The Bankwatch

Tracking the consumer evolution of financial services

Customers don’t want authentication devices | Abbey

Finally someone stated the blindingly obvious point that people do NOT want to carry separate devices. Banks need to provide the required security in other ways. I blogged about these devices last year, and have been amazed by the extent of deployment by European Banks, that could turn out to be wasted investment.

See here for my thoughts last year, and how two factor authentication is not well understood.

Finextra: Customers don’t want authentication devices, says Abbey

Despite continuing security concerns, two thirds of customers do not want their bank to provide chip and PIN-style authentication devices, according to UK high street bank Abbey.

The bank says a survey of 1000 of its own customers found that just one-in-three people (32%) want to be supplied with a security device to further secure online transactions.

Written by Colin Henderson

March 25, 2008 at 23:37

Posted in Security

3 Responses

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  1. Colin, a slight correction if I may.

    To say that people do not want to carry around a token is a bit erroneous.

    Firstly, 68% of consumers don’t want a Chip and PIN token, which implies that 32% do.

    Secondly, the only token it appears they were shown was a Chip and PIN card reader similar to the one Barlcays and Natwest have issued.

    There are much better form factors around that do the same thing, such as the credit card form factor (a OTP token built into a credit card sized device, some of them can even do challange and response by the way).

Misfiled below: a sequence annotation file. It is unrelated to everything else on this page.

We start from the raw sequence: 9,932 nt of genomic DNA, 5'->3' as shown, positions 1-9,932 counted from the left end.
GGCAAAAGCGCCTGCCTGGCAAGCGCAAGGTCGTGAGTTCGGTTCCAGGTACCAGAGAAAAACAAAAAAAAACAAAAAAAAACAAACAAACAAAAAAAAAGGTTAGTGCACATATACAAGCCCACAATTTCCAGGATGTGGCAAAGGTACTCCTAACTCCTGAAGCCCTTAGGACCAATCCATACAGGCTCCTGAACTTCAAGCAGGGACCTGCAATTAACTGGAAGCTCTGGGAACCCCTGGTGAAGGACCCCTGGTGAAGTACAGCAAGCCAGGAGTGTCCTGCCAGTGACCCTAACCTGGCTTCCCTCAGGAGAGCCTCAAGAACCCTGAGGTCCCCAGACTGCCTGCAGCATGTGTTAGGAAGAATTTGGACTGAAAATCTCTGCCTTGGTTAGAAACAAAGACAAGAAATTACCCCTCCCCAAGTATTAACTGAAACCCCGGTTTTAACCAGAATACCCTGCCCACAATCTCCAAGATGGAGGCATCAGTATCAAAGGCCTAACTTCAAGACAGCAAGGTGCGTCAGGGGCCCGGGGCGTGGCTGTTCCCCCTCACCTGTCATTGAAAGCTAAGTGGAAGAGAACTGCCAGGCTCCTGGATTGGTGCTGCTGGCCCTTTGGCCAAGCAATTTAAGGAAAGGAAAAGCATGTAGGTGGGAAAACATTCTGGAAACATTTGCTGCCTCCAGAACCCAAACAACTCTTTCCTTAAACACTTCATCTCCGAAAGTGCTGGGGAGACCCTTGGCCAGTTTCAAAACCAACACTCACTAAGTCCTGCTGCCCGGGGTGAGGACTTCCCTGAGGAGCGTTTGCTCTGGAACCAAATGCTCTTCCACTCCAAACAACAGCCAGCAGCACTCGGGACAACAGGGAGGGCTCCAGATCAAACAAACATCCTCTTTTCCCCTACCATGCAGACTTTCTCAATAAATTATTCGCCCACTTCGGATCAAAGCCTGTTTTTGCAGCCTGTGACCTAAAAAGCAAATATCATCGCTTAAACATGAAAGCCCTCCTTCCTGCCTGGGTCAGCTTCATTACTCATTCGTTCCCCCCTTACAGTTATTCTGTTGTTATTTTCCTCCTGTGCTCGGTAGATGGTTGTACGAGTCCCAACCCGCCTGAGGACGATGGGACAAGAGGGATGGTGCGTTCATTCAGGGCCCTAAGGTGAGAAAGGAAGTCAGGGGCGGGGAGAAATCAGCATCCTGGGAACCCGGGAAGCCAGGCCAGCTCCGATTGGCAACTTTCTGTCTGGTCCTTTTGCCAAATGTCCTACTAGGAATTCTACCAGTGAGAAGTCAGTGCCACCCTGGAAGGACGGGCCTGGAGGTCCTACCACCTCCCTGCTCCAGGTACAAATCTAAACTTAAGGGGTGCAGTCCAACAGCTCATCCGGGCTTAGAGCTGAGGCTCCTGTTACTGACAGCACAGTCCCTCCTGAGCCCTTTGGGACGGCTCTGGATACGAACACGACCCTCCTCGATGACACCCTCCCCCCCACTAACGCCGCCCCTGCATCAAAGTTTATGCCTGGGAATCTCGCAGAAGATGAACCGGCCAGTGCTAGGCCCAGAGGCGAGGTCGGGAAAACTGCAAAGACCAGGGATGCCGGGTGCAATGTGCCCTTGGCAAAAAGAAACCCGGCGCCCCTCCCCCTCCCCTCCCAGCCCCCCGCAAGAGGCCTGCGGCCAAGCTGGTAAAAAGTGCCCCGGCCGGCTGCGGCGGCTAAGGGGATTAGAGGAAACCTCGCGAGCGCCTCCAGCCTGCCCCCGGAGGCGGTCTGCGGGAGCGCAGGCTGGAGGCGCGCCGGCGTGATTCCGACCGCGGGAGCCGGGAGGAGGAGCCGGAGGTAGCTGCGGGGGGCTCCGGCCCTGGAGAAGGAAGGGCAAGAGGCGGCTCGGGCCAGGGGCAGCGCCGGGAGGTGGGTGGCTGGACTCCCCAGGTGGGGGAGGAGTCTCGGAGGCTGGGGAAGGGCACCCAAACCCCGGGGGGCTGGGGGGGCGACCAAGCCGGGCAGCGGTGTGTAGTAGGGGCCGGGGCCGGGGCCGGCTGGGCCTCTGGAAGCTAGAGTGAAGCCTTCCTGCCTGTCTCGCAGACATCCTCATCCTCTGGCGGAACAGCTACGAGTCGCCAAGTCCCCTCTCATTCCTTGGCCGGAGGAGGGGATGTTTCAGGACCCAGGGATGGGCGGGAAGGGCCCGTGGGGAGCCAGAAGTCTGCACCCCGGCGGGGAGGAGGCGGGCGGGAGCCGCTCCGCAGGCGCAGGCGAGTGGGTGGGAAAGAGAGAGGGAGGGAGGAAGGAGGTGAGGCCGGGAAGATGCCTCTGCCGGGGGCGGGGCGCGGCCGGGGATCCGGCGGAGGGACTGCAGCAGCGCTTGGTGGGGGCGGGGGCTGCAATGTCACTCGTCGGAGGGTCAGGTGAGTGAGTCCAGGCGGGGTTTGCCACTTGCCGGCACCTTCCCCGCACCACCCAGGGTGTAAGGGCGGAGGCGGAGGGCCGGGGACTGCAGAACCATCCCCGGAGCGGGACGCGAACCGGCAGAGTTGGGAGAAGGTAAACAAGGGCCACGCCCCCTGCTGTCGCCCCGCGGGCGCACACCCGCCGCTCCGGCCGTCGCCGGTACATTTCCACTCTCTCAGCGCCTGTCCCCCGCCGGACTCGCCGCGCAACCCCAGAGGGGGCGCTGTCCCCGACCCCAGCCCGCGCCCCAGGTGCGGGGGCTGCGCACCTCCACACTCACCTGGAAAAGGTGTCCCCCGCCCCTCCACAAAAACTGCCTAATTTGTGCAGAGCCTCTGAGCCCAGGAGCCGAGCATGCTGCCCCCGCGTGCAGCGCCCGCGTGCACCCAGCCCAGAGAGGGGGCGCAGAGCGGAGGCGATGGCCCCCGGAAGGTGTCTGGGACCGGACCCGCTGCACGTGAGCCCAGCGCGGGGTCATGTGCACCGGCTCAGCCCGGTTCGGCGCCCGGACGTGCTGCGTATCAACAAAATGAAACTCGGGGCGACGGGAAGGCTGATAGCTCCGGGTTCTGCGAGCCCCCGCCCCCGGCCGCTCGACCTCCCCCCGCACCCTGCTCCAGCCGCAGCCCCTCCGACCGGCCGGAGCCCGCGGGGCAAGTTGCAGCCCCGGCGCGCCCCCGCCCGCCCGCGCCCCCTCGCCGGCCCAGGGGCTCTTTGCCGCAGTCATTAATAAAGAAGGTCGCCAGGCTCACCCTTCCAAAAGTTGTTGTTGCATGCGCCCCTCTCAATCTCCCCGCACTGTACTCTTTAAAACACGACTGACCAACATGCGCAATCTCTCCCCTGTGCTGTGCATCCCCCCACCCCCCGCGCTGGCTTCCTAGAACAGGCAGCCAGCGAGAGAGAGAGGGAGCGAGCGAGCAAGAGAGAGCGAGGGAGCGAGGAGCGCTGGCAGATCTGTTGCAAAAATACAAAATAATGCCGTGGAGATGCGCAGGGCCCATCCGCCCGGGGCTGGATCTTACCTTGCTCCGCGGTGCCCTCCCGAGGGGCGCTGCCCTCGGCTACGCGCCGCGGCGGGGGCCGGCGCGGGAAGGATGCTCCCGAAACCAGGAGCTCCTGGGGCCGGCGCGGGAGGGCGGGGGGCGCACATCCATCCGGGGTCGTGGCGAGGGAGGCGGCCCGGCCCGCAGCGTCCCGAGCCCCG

If I were Abbey I would worry about the 32% that did want added security and consider offering some kind of token. I would suggest that a smaller percentage than 68% would reject that.

    Mike Davies

    March 26, 2008 at 06:50

  2. Personally I’d neither want to carry/have a token nor another card.
    What’s wrong with the PIN / iTAN list combination?

    March 26, 2008 at 08:44

  3. Personally, I think eTrade and BofA have done the right thing.

    To say nobody wants X is just painting with too broad a brush.

    Instead, let the consumer choose. eTrade lets you self-select upgrade to a token. BofA lets you does the same for an SMS delivered one-time-password.

    eTrade gets a double whammy benefit

    – for the people that don’t want tokens, they feel good because people like to know they have options

    -for the people who do want tokens, well, it means they understand things, are willing to put up with it, and probably choose eTrade because of it

    Lastly, provides an out of the box way to support this idea of letting the customer choose the auth level they want.

    andrew taylor

    March 27, 2008 at 18:01

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